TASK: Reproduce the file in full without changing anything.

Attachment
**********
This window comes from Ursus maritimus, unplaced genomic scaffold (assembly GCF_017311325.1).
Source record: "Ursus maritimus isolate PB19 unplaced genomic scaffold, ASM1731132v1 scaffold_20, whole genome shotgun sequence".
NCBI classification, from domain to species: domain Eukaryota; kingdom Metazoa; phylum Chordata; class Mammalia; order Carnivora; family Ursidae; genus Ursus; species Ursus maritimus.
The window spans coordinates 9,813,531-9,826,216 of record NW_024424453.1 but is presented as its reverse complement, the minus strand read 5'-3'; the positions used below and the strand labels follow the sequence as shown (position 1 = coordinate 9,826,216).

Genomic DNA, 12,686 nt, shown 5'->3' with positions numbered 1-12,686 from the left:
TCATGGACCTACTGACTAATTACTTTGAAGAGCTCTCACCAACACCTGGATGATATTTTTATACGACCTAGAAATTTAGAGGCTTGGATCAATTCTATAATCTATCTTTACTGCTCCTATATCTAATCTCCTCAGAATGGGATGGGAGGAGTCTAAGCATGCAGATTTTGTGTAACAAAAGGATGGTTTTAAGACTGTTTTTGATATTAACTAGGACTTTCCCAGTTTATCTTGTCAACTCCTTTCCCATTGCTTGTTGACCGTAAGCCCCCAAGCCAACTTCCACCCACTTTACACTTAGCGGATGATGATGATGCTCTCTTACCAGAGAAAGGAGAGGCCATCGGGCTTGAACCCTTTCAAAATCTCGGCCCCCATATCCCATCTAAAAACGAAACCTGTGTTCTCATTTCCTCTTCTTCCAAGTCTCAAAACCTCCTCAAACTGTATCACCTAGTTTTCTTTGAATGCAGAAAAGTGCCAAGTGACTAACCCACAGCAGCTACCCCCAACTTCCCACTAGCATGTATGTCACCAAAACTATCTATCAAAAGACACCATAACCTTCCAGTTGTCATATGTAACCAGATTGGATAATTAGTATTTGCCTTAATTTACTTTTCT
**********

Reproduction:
This window comes from Ursus maritimus, unplaced genomic scaffold (assembly GCF_017311325.1).
Source record: "Ursus maritimus isolate PB19 unplaced genomic scaffold, ASM1731132v1 scaffold_20, whole genome shotgun sequence".
NCBI classification, from domain to species: domain Eukaryota; kingdom Metazoa; phylum Chordata; class Mammalia; order Carnivora; family Ursidae; genus Ursus; species Ursus maritimus.
The window spans coordinates 9,813,531-9,826,216 of record NW_024424453.1 but is presented as its reverse complement, the minus strand read 5'-3'; the positions used below and the strand labels follow the sequence as shown (position 1 = coordinate 9,826,216).

Genomic DNA, 12,686 nt, shown 5'->3' with positions numbered 1-12,686 from the left:
TCATGGACCTACTGACTAATTACTTTGAAGAGCTCTCACCAACACCTGGATGATATTTTTATACGACCTAGAAATTTAGAGGCTTGGATCAATTCTATAATCTATCTTTACTGCTCCTATATCTAATCTCCTCAGAATGGGATGGGAGGAGTCTAAGCATGCAGATTTTGTGTAACAAAAGGATGGTTTTAAGACTGTTTTTGATATTAACTAGGACTTTCCCAGTTTATCTTGTCAACTCCTTTCCCATTGCTTGTTGACCGTAAGCCCCCAAGCCAACTTCCACCCACTTTACACTTAGCGGATGATGATGATGCTCTCTTACCAGAGAAAGGAGAGGCCATCGGGCTTGAACCCTTTCAAAATCTCGGCCCCCATATCCCATCTAAAAACGAAACCTGTGTTCTCATTTCCTCTTCTTCCAAGTCTCAAAACCTCCTCAAACTGTATCACCTAGTTTTCTTTGAATGCAGAAAAGTGCCAAGTGACTAACCCACAGCAGCTACCCCCAACTTCCCACTAGCATGTATGTCACCAAAACTATCTATCAAAAGACACCATAACCTTCCAGTTGTCATATGTAACCAGATTGGATAATTAGTATTTGCCTTAATTTACTTTTCT